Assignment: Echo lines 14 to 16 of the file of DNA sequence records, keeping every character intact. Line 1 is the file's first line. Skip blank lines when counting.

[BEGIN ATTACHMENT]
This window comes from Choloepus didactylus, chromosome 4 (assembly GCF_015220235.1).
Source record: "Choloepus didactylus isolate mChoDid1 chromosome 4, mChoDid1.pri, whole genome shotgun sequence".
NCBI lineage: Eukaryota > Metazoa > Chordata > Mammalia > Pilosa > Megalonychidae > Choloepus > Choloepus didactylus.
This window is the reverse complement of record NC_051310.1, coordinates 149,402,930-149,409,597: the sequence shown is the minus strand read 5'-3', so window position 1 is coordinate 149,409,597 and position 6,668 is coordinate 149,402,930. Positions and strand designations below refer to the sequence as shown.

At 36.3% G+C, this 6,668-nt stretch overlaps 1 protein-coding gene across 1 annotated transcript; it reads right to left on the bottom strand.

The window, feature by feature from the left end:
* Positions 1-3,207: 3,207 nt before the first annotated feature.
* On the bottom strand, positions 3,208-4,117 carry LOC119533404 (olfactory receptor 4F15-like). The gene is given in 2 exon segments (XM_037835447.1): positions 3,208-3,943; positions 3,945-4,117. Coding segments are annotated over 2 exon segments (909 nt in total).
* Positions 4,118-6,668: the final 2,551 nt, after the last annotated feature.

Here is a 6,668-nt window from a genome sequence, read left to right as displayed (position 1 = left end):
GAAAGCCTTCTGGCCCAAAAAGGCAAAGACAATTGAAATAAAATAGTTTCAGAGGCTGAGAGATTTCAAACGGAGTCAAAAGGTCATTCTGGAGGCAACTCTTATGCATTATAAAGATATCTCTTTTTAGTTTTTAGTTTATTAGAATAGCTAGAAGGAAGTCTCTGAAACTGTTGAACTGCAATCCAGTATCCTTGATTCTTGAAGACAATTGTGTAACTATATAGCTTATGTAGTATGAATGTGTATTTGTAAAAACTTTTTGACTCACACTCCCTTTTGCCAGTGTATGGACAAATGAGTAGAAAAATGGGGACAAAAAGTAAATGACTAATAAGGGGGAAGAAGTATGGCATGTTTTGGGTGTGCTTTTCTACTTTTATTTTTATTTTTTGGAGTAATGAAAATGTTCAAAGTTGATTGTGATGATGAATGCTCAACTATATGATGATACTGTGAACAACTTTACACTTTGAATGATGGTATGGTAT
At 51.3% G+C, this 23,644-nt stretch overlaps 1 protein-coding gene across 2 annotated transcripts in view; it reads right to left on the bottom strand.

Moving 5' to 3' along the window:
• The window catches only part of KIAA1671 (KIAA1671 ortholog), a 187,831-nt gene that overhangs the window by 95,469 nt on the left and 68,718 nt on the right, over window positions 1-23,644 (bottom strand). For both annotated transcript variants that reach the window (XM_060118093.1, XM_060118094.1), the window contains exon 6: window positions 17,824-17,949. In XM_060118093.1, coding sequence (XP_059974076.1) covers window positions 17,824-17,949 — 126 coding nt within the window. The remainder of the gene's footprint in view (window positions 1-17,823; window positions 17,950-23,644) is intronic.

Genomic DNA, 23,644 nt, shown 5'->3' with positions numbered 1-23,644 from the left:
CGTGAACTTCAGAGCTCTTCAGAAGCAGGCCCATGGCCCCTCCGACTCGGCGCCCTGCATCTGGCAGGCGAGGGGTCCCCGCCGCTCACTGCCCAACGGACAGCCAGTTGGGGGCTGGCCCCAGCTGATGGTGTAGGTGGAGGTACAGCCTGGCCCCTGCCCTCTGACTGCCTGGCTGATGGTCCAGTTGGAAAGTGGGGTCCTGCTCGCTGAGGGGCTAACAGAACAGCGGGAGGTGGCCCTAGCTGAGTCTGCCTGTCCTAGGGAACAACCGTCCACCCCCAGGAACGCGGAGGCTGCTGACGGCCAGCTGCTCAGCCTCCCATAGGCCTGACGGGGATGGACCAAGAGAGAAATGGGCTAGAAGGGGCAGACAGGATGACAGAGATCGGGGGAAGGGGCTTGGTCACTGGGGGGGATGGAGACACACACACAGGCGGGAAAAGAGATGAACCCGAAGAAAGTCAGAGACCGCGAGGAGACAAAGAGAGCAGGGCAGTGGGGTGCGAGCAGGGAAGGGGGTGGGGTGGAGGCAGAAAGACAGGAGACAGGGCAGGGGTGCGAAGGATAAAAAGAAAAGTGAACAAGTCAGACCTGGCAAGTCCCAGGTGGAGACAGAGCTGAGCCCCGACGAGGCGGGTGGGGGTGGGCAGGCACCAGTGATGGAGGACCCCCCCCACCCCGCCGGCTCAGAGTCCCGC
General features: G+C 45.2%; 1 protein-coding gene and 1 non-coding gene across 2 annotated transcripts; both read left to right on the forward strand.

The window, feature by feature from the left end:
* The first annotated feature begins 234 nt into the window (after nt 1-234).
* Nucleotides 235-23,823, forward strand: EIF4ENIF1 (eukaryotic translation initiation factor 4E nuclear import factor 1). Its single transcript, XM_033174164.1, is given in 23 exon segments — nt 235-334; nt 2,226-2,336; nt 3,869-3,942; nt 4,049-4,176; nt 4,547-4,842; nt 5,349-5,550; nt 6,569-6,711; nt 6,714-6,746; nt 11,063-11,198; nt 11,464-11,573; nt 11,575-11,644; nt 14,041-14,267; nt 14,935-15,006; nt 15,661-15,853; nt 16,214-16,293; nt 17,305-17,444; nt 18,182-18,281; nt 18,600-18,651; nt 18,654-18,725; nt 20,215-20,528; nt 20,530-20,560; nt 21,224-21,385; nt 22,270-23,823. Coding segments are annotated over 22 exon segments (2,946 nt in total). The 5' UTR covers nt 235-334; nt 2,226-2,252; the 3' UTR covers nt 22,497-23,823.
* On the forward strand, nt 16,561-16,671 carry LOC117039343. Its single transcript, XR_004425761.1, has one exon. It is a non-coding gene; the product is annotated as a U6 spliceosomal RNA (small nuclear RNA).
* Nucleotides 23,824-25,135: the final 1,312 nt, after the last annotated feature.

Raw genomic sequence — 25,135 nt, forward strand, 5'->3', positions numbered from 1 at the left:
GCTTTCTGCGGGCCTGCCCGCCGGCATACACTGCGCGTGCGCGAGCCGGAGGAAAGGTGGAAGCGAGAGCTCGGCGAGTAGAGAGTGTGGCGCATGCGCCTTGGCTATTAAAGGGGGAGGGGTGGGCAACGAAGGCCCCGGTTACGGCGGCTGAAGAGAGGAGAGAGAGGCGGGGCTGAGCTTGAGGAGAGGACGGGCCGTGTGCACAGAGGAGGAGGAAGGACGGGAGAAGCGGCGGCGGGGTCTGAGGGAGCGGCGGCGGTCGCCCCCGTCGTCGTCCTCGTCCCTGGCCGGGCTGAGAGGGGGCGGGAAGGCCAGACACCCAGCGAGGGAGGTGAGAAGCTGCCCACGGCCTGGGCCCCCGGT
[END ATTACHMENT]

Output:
• The window catches only part of KIAA1671 (KIAA1671 ortholog), a 187,831-nt gene that overhangs the window by 95,469 nt on the left and 68,718 nt on the right, over window positions 1-23,644 (bottom strand). For both annotated transcript variants that reach the window (XM_060118093.1, XM_060118094.1), the window contains exon 6: window positions 17,824-17,949. In XM_060118093.1, coding sequence (XP_059974076.1) covers window positions 17,824-17,949 — 126 coding nt within the window. The remainder of the gene's footprint in view (window positions 1-17,823; window positions 17,950-23,644) is intronic.

Genomic DNA, 23,644 nt, shown 5'->3' with positions numbered 1-23,644 from the left:
CGTGAACTTCAGAGCTCTTCAGAAGCAGGCCCATGGCCCCTCCGACTCGGCGCCCTGCATCTGGCAGGCGAGGGGTCCCCGCCGCTCACTGCCCAACGGACAGCCAGTTGGGGGCTGGCCCCAGCTGATGGTGTAGGTGGAGGTACAGCCTGGCCCCTGCCCTCTGACTGCCTGGCTGATGGTCCAGTTGGAAAGTGGGGTCCTGCTCGCTGAGGGGCTAACAGAACAGCGGGAGGTGGCCCTAGCTGAGTCTGCCTGTCCTAGGGAACAACCGTCCACCCCCAGGAACGCGGAGGCTGCTGACGGCCAGCTGCTCAGCCTCCCATAGGCCTGACGGGGATGGACCAAGAGAGAAATGGGCTAGAAGGGGCAGACAGGATGACAGAGATCGGGGGAAGGGGCTTGGTCACTGGGGGGGATGGAGACACACACACAGGCGGGAAAAGAGATGAACCCGAAGAAAGTCAGAGACCGCGAGGAGACAAAGAGAGCAGGGCAGTGGGGTGCGAGCAGGGAAGGGGGTGGGGTGGAGGCAGAAAGACAGGAGACAGGGCAGGGGTGCGAAGGATAAAAAGAAAAGTGAACAAGTCAGACCTGGCAAGTCCCAGGTGGAGACAGAGCTGAGCCCCGACGAGGCGGGTGGGGGTGGGCAGGCACCAGTGATGGAGGACCCCCCCCACCCCGCCGGCTCAGAGTCCCGC